WASD Mechanical Keyboard Review

I’ve been using the same keyboard for almost four years by this point, so it’s become sort of like a comfortable pair of old shoes. I got my Logitech G19 back in the summer of 2012, and it was pretty much the first component I acquired of the gaming rig I have now. It’s been good to me, but like all good things do, it was reaching its end. The keys were spongey and getting spongier, strokes were unresponsive and sometimes failing to be registered, and the built-in LCD computer screen, while a fun novelty, has had basically no support by any games, and any of the games in which it’d actually be useful (such as Starcraft 2) don’t allow for its support. So, the time had come to get a new keyboard. I did a bit of research and decided on the WASD mechanical keyboard, mostly because it’s the one used by PC Gamer’s Large Pixel Collider. And it’s just as good as I had hoped it would be.

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I haven’t used a mechanical keyboard in a long, long time, and I forgot just how much I loved them. For the uninitiated, the difference between a mechanical keyboard and the kind you’d most likely normally find on a desk is that, rather than having the key attached to a rubber mat to activate an electrical circuit that tells the computer which key was pressed, a mechanical keyboard is comprised of actual, physical switches beneath each key. The difference is actually pretty remarkable: better accuracy, faster speed, more tactile response, and — definitely my favorite perk — a whole lot of satisfying clickety-clacking when typing.

As someone who does a whole lot of writing for school and for fun, as well as spending a lot of time on my computer otherwise, I decided the added longevity of a mechanical keyboard would best suit my needs. My G19 still works for the most part, and that thing lasted me four years, so I needed another one that would also get me that far, which mechanical keyboards are also notorious for.

The reason I went with WASD over any other brand of mechanical keyboard (because there are quite a lot) was because of just how cool the customization options are. I was amazed to see how much of the keyboard you can customize — the typeface on the keys, the positions of the lettering, the coloring of each individual key, the type of switch used, the layout (QWERTY, Dvorak, and others), etc. — all of this customization might seem overwhelming, but it’s actually just a hell of a lot of fun.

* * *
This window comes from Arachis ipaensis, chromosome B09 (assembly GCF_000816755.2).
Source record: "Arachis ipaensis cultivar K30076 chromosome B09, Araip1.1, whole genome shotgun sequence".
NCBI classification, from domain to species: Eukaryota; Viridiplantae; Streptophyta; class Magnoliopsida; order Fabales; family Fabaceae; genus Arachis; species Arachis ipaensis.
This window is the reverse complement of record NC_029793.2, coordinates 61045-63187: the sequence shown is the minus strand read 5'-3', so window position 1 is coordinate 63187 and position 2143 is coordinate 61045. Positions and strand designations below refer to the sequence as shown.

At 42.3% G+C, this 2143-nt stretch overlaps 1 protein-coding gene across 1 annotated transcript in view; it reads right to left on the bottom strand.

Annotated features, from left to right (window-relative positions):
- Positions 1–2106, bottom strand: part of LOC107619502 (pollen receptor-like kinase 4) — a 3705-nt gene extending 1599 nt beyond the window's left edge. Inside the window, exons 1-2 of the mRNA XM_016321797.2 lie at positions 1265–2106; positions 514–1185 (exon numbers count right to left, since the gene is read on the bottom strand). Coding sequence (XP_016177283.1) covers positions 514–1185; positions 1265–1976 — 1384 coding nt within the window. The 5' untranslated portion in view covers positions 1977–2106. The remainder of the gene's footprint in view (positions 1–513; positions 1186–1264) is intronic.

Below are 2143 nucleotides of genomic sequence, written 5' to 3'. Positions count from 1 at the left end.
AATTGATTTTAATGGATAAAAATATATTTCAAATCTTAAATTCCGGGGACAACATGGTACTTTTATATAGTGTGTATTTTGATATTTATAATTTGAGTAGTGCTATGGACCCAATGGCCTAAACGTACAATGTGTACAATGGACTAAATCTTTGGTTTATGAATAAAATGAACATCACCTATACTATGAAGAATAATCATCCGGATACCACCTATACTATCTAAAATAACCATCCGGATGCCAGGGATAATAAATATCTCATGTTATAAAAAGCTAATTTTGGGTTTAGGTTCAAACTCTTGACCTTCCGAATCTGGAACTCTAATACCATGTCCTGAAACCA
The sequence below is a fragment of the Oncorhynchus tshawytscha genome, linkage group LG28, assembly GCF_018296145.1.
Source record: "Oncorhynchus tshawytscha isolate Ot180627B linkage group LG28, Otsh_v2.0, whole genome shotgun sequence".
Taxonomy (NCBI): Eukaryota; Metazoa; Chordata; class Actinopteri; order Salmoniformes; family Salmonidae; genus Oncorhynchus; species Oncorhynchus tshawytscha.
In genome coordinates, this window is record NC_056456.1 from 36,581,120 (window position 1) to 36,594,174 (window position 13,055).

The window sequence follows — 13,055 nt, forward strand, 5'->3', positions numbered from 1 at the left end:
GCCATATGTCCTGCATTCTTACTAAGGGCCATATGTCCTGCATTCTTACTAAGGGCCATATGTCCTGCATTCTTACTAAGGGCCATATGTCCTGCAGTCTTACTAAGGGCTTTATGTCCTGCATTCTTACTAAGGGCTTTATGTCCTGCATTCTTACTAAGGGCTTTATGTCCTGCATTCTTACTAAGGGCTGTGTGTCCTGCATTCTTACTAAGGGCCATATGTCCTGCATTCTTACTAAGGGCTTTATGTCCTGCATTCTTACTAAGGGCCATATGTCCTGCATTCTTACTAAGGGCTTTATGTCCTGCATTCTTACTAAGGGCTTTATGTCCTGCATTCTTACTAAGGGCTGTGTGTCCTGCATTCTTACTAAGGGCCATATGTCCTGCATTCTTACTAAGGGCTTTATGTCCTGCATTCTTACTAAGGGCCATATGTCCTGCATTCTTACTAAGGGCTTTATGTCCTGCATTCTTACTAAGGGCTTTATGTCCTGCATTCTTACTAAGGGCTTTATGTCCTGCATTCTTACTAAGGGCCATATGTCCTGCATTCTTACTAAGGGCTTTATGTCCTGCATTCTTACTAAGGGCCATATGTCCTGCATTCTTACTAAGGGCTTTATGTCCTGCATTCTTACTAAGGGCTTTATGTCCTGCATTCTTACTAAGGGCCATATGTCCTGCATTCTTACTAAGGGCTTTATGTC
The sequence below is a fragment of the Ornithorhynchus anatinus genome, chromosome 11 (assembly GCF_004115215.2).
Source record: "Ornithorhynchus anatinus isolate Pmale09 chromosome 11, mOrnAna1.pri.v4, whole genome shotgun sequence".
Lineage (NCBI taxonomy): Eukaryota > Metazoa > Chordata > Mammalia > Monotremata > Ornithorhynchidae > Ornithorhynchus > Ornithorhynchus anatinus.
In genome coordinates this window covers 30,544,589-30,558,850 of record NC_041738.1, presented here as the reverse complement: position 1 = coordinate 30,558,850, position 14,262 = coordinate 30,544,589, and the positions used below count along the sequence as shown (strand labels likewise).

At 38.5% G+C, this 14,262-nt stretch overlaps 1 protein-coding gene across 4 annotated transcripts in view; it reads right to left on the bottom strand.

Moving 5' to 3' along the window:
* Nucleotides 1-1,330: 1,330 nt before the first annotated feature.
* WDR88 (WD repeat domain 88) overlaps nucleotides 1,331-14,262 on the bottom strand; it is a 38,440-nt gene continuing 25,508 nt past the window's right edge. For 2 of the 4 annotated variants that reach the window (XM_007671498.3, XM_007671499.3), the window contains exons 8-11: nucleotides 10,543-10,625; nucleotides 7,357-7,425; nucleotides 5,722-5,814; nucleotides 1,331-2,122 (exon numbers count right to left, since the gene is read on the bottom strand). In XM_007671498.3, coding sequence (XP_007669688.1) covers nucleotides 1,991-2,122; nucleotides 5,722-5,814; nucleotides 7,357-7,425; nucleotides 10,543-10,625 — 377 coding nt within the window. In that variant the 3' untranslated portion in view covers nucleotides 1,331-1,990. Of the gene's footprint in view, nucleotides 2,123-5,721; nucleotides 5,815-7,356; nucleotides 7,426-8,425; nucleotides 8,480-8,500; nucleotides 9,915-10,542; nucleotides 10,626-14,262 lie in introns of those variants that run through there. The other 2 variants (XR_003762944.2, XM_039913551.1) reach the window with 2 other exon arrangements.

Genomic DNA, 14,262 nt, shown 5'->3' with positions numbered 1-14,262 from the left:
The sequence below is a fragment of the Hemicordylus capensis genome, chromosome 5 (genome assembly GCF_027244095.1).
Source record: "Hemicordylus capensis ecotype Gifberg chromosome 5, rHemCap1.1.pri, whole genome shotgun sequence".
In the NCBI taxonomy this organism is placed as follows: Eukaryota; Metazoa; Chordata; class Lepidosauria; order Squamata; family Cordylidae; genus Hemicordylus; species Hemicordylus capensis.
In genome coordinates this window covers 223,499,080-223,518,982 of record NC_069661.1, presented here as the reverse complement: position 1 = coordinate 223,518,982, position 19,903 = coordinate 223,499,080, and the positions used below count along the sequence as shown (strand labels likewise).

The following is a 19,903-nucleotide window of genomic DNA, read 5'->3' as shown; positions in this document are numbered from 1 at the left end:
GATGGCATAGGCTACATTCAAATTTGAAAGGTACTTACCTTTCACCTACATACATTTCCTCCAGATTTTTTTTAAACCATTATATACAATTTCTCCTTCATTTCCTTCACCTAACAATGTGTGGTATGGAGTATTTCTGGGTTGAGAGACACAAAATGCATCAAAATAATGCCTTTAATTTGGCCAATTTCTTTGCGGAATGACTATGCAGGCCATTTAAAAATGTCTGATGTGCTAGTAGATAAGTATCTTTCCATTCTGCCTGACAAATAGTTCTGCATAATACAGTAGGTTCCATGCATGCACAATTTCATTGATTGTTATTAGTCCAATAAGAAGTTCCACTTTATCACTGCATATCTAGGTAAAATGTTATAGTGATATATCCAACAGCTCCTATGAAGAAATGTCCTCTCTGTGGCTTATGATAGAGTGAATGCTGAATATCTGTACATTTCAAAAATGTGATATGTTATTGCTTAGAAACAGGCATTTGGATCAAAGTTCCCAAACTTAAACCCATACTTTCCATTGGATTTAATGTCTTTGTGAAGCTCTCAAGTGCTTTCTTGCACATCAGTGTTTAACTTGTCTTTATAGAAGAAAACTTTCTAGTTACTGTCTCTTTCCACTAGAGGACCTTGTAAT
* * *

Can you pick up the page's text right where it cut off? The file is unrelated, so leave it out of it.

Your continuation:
Being the nostalgic prick that I am, I opted to make mine reminiscent of the classic IBM Model M keyboard, with a dark grey color on the function keys and space bar, a lighter gray on the alphanumerics, and navy blue on the WASD keys, because gaming. Also, I made Ctrl, Alt, and Del bright white, because I could.

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Just because I went with a particularly monochromatic design doesn’t mean that you don’t have a whole wealth of colors to choose from, because you do. WASD’s Twitter and Instagram accounts are full of really neat and colorful designs, and some of them look downright awesome.

As far as the functionality goes, the keyboard itself is incredibly simple. A big plus for me is that it doesn’t require a separate power cable like my cumbersome G19 did, but I do find myself missing the extra USB ports and the volume slider. Nothing a few peripherals I’ve already got won’t fix, though.

I’ve been using it for a few solid hours and I’ve already noticed a difference. My WPM went up from 97 to 108 (not a huge difference, but I was already a fairly fast typist), and it’s altogether just a more satisfying experience. Because it clicks a whole lot, and that’s fun. It’s got a really good weight to it, which means it’s only going to slide around my desk if I want it to.

The WASD customizable mechanical keyboard is a little bit of an “exercise in self-indulgence”, as seems to be my motto for this blog, but it’s no less an excellent keyboard that’s beautiful in its simplicity. You can order extra parts for it if you so choose to really get into the benefits of the customization, but even without that, for the price it’s one of the best. It ran me a good 50 dollars cheaper than my G19 did, and I can already tell it’s going to far outlive it.

One thing I would recommend is that you get the wrist guard, because the keyboard is just high enough off my desk that my hands start to cramp up after a few minutes of writing. Besides that, I really have no complaints about this keyboard. It’s simple and to the point, and excels at everything it says it is. One of my better purchases, if I do say so myself.

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